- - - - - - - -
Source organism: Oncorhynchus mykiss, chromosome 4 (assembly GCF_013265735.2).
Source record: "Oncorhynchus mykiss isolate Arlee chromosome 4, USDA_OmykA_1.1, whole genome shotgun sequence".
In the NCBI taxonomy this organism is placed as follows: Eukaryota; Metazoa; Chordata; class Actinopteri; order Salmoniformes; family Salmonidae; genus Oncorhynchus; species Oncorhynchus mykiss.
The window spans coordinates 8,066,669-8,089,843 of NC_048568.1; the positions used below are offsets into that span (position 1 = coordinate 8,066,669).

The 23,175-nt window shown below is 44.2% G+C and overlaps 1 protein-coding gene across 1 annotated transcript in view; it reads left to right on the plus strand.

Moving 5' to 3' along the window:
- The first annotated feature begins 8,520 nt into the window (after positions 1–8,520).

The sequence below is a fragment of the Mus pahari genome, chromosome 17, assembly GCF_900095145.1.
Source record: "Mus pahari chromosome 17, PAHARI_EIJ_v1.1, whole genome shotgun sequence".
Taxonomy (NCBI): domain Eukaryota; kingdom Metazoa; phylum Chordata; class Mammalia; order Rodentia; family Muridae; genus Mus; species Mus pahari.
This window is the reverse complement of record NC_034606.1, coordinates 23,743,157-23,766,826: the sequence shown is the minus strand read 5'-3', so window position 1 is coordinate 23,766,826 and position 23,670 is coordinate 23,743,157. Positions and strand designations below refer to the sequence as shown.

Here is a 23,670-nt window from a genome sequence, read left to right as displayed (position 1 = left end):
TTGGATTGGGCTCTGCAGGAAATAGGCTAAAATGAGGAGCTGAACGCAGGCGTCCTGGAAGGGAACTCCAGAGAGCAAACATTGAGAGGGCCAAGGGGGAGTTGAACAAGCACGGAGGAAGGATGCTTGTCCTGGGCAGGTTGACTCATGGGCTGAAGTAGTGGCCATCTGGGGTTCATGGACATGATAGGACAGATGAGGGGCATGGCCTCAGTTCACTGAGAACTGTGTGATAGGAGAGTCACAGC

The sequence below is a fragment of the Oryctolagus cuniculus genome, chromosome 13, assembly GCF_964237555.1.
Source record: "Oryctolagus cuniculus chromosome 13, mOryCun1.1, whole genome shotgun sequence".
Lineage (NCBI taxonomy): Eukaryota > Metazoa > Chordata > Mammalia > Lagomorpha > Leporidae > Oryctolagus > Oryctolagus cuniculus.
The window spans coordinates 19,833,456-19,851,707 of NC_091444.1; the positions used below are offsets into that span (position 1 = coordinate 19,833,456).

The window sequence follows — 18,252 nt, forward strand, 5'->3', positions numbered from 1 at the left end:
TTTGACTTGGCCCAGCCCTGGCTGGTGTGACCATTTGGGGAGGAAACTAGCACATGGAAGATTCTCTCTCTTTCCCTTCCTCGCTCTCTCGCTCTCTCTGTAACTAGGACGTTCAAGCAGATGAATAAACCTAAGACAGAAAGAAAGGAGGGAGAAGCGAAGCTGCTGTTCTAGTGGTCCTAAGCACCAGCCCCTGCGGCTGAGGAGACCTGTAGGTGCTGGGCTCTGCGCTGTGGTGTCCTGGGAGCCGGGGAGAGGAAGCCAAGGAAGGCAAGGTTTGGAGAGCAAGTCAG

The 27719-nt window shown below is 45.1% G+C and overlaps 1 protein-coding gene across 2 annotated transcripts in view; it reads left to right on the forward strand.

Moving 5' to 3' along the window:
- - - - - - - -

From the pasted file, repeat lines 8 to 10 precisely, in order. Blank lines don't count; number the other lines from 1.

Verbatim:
The sequence below is a fragment of the Mus pahari genome, chromosome 17, assembly GCF_900095145.1.
Source record: "Mus pahari chromosome 17, PAHARI_EIJ_v1.1, whole genome shotgun sequence".
Taxonomy (NCBI): domain Eukaryota; kingdom Metazoa; phylum Chordata; class Mammalia; order Rodentia; family Muridae; genus Mus; species Mus pahari.